Jack Russell Terriers are lovely dogs that if you look after them will be a great joy in your life.
Jack Russell Terriers can get away with only needing a weekly brushing, though it can help with the bonding to you if you do it more frequently than that.
Jack Russell Terriers nails tend to need trimming between once and twice a month. This will help to keep their feet healthy but as they also like to jump up on people this can help prevent them scratching you. As a general rule if you can hear your dogs nails on the floor then they will likely need a trim. It is worth ensuring you get your Jack Russell Terrier use to you holding their feet and trimming the nails early on as they can be a bit touchy about it otherwise.
As far as how frequently to brush their teeth, it is recommended to brush them, at least, two or three times a week. This will help keep their mouths healthy and prevent decay or disease. If you’re able to brush them daily then this is preferable.
Jack Russell Terriers need at least 30-45 minutes of decent exercise every day but don’t expect that to mean they’ll lay down and rest for the rest of the time, they’ll still be jumping and running around for the rest of the day. Ideally they should have access to a yard where they can have a fair amount of play, off the leash.
Jack Russell Terriers heritage of being a hunting dog means they are a great choice if you want a dog to go on runs with you.
Due to Jack Russell Terriers prey drive they will take off after any small, and sometimes not so small, animal they perceive to be prey. It is therefore advisable to keep your Jack Russell Terrier on a leash whenever you’re not in a completely fenced area. If you want to let your Jack Russell Terrier off the leash then you need to be really sure that they will return when you call them, they are known for their selective hearing when they’ve found something of interest.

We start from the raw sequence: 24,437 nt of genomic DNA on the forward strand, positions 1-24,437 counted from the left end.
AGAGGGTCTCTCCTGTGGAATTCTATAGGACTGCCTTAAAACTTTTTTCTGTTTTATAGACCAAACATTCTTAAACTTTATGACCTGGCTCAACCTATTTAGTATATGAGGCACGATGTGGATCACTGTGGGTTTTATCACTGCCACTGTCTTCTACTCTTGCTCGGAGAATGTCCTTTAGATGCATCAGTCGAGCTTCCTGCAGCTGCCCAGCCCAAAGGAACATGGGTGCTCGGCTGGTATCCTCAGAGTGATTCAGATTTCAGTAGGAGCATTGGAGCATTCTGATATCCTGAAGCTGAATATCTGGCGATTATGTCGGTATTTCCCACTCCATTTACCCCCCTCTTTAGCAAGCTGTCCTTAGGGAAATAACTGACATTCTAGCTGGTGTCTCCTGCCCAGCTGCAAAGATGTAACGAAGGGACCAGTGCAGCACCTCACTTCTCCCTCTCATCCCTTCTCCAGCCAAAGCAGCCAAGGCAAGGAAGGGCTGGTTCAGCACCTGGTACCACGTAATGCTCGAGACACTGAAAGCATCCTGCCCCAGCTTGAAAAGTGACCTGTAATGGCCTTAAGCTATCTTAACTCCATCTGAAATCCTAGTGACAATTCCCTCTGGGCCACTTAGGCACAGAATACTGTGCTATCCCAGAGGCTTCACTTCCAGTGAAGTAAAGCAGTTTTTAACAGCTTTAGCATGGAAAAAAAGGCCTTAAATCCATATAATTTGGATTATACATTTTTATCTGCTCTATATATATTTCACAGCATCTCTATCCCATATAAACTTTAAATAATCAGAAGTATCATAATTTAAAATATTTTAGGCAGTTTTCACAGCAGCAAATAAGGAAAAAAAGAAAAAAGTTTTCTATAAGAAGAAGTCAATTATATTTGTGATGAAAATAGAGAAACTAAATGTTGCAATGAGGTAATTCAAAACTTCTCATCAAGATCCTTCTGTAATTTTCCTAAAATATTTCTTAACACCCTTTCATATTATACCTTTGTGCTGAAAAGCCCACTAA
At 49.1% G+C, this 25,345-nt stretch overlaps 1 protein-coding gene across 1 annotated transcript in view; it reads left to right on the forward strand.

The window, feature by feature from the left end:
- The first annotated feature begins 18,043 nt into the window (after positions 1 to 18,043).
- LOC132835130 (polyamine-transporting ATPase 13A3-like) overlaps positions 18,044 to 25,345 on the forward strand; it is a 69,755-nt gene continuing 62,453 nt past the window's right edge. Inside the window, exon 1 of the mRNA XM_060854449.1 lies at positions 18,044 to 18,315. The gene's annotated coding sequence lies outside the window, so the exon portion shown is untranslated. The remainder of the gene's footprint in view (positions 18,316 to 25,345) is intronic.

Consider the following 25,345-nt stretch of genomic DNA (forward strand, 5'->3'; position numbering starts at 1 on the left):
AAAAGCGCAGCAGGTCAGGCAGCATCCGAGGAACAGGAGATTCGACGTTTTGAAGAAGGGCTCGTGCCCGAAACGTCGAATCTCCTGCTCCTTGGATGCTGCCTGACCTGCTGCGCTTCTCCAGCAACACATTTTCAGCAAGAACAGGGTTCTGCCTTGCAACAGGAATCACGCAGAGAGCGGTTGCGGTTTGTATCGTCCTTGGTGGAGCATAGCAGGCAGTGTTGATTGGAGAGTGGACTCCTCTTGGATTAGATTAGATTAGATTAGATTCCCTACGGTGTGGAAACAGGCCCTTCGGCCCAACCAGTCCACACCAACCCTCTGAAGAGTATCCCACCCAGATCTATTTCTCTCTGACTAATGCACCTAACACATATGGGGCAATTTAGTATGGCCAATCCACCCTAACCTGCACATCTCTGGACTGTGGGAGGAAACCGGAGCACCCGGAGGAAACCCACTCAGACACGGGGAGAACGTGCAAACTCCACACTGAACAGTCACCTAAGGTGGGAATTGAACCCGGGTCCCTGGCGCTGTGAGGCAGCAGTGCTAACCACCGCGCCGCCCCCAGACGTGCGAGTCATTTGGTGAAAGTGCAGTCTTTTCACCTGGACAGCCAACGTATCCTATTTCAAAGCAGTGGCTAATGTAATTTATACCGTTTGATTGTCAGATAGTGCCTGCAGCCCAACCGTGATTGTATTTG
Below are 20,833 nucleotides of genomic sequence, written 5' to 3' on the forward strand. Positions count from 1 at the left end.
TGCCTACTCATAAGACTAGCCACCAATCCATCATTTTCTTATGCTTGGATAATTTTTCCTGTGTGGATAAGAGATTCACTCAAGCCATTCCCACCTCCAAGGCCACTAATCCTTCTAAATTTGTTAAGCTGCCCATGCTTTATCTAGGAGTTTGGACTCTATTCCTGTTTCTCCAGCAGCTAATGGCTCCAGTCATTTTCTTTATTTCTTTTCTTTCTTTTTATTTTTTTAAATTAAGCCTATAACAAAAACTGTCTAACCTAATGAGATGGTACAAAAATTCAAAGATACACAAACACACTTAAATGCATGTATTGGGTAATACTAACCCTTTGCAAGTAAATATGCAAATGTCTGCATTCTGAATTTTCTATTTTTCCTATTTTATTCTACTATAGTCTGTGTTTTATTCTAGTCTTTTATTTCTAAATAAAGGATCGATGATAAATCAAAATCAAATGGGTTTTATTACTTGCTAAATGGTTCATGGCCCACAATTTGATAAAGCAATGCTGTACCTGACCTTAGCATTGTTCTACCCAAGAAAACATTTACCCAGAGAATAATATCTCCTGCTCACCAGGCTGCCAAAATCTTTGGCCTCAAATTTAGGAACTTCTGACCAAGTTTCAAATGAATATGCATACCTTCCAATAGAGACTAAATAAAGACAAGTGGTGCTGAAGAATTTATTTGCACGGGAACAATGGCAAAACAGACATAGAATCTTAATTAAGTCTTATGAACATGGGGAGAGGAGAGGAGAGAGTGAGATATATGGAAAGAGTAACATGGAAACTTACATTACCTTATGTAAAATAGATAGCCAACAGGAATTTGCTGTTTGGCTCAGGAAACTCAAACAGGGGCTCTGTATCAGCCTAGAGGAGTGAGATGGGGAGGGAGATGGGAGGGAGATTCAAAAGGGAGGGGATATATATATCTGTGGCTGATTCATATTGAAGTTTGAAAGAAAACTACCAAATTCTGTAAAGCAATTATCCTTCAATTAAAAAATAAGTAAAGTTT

Jack Russell Terriers take time and patience to train and can be a great choice if you want a dog that you can teach to do tricks. It is worth ensuring that training sessions are kept short though, as Jack Russell Terriers tend not to have a great attention span and are likely to get bored quickly.
As they can be aggressive towards other dogs it is worth socializing your dog with others early in their life to help ensure they don’t show aggression towards other dogs.
Recall training is an area that is worth focusing on with Jack Russell Terriers. Their love of running after anything they might consider to be prey means you’re likely to find you’re having to call them back frequently.
One of the traits that made Jack Russell Terriers a great hunting dog is that they would very happily dig after prey that had gone down a hole. While this is a great trait for chasing rabbits and other animals, this does mean that your garden might develop some holes when you bring one of these home. One approach for dealing with this is to teach your Jack Russell Terrier to dig in only one area of the garden. This allows you to minimize the damage to the overall garden and gives you one area to focus on cleaning up. This approach is far easier than trying to teach them to stop digging which is in their nature.
Jack Russell Terriers are one of nature’s escape artists. They will try to find any opportunity to escape and go exploring. This means that if you’re letting one out in your yard you should ensure that it is securely fenced the entire way round.
Some Jack Russell Terriers have been known to use trees, chain link fences and anything else near the fence to climb/jump off to escape the yard. Jack Russell Terriers have been known to jump more than 5 feet in the air, while extremely impressive this does mean you have to be careful.